Every two years the IMA organize a conference on the interface between numerical linear algebra and optimization. For me, this was the perfect place to organize my first minisymposium entitled ‘Modern Directions for Matrix Analysis and Applications‘ with Natasa Strabic. We managed to get some great speakers talking about their ideas for future research. I’ve summarised some of their main ideas here and you can find my presentation on SlideShare.
Left to Right: Me, Amal Khabou, Ben Jeuris, Federico Poloni, Natasa Strabic, Roel Van Beeumen. Photo: Mario Berljafa.
Continue reading “Modern Directions for Matrix Analysis and Applications”
According to recent analysis by ComScore the number of mobile users will surpass the number of desktop users this year. This means it is becoming vital that your website is smartphone friendly.
I’ve recently redesigned my website to make it easy to use on desktops, tablets, and smartphones by using responsive web design (RWD): the website layout changes depending on your screen size. In this post I’m going to share a few of the tips I found helpful.
Responsive webite for the Manchester University Maths Dept. Left: Desktop. Right: Mobile.
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For the past three years I’ve been doing my PhD in applied maths at Manchester. Now that I’m almost ready to submit my thesis I thought I’d write up some tips for those who are just beginning their PhD journey.
Continue reading “Ten Things I Learnt During My (PhD) Thesis”
The Software Sustainability Institute, Mathworks, and the Software Carpentry group recently collaborated to run a course at Manchester University. The event was designed to teach best practices in software engineering to young researchers and mainly focused on three points:
- the command line and shell scripting (mainly in Bash).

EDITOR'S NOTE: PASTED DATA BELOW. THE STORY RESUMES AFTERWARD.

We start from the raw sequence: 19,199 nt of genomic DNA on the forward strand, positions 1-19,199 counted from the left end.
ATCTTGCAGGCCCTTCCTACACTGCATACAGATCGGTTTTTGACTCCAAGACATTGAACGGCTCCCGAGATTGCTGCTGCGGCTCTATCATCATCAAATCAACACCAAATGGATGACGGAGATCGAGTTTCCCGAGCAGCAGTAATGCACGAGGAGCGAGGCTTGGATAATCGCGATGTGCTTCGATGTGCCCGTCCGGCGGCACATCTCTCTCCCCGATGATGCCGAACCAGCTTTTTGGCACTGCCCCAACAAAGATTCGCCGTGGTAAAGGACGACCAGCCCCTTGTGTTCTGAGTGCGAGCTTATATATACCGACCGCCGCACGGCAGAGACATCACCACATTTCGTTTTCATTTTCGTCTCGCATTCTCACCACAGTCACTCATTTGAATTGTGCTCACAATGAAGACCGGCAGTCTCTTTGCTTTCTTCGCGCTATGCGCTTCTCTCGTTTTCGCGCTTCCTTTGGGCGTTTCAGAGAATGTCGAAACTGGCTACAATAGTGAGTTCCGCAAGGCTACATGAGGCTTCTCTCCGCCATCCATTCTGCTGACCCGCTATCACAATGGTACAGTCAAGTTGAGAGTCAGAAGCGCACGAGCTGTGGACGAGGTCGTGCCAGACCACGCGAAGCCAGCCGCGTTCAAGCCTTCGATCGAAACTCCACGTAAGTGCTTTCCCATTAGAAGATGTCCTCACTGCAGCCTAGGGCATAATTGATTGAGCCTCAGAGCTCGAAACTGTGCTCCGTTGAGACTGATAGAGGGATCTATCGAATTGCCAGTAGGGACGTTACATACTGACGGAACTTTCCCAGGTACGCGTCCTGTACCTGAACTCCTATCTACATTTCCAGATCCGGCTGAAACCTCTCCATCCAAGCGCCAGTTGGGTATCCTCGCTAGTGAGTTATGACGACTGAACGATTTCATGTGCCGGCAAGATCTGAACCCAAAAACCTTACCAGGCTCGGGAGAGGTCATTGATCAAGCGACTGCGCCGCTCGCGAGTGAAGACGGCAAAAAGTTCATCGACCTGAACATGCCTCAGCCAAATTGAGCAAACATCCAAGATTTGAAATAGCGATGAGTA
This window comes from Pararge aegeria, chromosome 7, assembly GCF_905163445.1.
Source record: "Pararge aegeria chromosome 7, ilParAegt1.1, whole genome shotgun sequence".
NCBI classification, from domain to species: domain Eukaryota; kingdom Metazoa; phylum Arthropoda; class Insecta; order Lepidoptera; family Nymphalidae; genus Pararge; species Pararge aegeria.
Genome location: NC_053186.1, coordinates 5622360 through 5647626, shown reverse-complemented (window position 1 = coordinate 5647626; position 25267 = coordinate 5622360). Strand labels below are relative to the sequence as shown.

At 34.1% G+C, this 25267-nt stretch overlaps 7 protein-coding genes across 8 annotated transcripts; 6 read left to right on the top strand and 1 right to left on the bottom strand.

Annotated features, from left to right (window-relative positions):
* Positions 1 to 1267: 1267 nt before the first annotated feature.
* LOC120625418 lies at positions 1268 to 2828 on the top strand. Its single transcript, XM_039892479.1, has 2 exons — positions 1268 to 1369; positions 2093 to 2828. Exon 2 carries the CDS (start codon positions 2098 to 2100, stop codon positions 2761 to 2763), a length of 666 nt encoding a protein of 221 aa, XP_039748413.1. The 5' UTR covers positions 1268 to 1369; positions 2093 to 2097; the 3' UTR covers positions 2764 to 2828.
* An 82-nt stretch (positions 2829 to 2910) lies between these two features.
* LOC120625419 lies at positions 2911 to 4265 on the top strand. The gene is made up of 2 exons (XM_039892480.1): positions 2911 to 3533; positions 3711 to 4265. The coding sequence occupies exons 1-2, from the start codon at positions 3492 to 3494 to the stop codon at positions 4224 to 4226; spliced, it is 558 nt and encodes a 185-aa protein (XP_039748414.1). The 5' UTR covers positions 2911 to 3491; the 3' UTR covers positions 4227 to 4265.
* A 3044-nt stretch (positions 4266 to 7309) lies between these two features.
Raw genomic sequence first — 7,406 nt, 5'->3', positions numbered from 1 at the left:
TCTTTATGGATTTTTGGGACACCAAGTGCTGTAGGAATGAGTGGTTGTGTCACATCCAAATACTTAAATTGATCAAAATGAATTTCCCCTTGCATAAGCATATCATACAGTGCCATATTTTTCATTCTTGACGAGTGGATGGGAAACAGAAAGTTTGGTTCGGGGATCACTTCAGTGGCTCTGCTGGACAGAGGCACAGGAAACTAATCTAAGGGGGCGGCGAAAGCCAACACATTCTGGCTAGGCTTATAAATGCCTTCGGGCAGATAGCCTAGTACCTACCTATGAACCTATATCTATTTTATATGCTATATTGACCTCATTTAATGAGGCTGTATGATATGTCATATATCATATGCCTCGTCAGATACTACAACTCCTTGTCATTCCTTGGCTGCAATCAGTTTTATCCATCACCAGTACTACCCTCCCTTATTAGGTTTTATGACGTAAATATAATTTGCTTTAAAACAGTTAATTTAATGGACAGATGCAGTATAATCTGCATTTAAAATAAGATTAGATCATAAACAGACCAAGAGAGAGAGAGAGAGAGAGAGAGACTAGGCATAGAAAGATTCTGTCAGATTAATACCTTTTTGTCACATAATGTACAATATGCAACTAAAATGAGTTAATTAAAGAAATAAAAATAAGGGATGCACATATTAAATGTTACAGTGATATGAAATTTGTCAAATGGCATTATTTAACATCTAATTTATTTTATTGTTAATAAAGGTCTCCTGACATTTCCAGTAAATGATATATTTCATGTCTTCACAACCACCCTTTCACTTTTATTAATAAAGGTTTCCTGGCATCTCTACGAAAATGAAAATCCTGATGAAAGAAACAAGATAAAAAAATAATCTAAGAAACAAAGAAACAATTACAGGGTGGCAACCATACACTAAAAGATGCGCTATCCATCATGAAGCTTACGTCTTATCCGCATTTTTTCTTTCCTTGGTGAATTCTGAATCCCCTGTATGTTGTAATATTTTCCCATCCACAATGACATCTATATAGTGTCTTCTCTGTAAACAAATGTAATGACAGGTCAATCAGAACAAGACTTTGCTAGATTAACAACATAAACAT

- version control, and in particular Git.
- data manipulation, unit testing, and performance considerations in MATLAB.
In this post I’ll highlight what I took away from the course and give links to some useful information.
Continue reading “Software Carpentry – The Highlights”
There are lots of new features in SciPy 0.13 (release notes) but for me the most important are the updated matrix functions in scipy.linalg and the one norm estimator in scipy.sparse.linalg.
In some of my recent research (related to section 4 of this) I’ve needed to estimate the one norm of a large (n^4 x n^2) dense matrix without computing each element. All we can assume is the ability to compute matrix-vector products (via some rather complicated function), meaning we only know the entries of the matrix implicitly.
Continue reading “Using implicit matrices in Python”
After a few years doing my PhD I’ve settled on Emacs as my main editor. This is mainly because it is incredibly powerful and extendable, there are thousands of free packages available to use and everything can be tweaked exactly the way I want.
The price to pay for this freedom is a fairly steep learning curve and the need to get familiar with Emacs Lisp (for customizing packages). However Emacs has been around since 1976 and is still under active development so it must have something going for it!
In this post I’ve described some of what I consider the most useful packages to get started with Emacs. For a guide on how to install Emacs packages in the latest version see this page.
Continue reading “My Favourite Emacs Packages”